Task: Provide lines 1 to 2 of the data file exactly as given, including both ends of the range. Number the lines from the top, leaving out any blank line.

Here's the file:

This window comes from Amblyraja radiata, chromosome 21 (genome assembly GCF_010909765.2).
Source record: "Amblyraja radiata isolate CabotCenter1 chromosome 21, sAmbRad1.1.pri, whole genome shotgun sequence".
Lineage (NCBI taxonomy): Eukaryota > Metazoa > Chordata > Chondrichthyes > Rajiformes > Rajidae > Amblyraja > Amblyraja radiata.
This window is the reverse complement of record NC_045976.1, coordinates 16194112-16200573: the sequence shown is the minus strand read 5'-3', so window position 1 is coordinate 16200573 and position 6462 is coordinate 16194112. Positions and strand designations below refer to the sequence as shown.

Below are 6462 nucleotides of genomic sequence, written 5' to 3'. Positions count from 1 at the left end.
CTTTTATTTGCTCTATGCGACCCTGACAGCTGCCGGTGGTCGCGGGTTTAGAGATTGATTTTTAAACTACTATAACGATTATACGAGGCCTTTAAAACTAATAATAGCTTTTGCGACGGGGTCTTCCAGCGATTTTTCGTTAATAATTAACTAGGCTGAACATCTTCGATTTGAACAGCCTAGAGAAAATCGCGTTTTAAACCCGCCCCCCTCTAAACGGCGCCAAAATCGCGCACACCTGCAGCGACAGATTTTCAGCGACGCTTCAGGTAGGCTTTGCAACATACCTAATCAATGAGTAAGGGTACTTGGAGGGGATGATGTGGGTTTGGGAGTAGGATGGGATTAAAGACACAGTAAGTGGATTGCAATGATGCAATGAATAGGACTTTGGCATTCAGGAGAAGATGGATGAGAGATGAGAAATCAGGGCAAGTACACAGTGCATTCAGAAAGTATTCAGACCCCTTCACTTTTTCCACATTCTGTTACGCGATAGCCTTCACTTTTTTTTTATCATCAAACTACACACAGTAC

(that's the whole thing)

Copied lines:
This window comes from Amblyraja radiata, chromosome 21 (genome assembly GCF_010909765.2).
Source record: "Amblyraja radiata isolate CabotCenter1 chromosome 21, sAmbRad1.1.pri, whole genome shotgun sequence".